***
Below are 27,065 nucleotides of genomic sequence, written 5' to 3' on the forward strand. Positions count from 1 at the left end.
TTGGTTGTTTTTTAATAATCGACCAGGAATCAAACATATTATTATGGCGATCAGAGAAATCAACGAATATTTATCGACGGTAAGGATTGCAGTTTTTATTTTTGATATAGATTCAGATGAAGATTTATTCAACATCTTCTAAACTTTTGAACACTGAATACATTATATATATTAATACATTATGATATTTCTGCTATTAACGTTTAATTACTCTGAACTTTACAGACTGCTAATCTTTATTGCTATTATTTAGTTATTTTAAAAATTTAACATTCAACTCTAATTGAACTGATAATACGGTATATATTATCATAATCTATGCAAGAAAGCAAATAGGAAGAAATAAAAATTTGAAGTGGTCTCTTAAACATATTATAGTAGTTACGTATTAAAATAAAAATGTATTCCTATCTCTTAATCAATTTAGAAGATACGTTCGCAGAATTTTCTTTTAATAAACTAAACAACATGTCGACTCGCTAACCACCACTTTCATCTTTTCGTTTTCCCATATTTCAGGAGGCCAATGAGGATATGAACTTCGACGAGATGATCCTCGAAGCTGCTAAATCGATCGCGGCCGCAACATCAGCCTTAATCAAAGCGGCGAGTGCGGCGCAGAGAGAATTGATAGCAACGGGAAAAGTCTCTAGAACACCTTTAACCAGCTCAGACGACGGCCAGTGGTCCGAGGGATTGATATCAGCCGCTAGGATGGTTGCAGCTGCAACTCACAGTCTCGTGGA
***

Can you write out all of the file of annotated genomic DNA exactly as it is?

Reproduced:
Below are 27,065 nucleotides of genomic sequence, written 5' to 3' on the forward strand. Positions count from 1 at the left end.
TTGGTTGTTTTTTAATAATCGACCAGGAATCAAACATATTATTATGGCGATCAGAGAAATCAACGAATATTTATCGACGGTAAGGATTGCAGTTTTTATTTTTGATATAGATTCAGATGAAGATTTATTCAACATCTTCTAAACTTTTGAACACTGAATACATTATATATATTAATACATTATGATATTTCTGCTATTAACGTTTAATTACTCTGAACTTTACAGACTGCTAATCTTTATTGCTATTATTTAGTTATTTTAAAAATTTAACATTCAACTCTAATTGAACTGATAATACGGTATATATTATCATAATCTATGCAAGAAAGCAAATAGGAAGAAATAAAAATTTGAAGTGGTCTCTTAAACATATTATAGTAGTTACGTATTAAAATAAAAATGTATTCCTATCTCTTAATCAATTTAGAAGATACGTTCGCAGAATTTTCTTTTAATAAACTAAACAACATGTCGACTCGCTAACCACCACTTTCATCTTTTCGTTTTCCCATATTTCAGGAGGCCAATGAGGATATGAACTTCGACGAGATGATCCTCGAAGCTGCTAAATCGATCGCGGCCGCAACATCAGCCTTAATCAAAGCGGCGAGTGCGGCGCAGAGAGAATTGATAGCAACGGGAAAAGTCTCTAGAACACCTTTAACCAGCTCAGACGACGGCCAGTGGTCCGAGGGATTGATATCAGCCGCTAGGATGGTTGCAGCTGCAACTCACAGTCTCGTGGA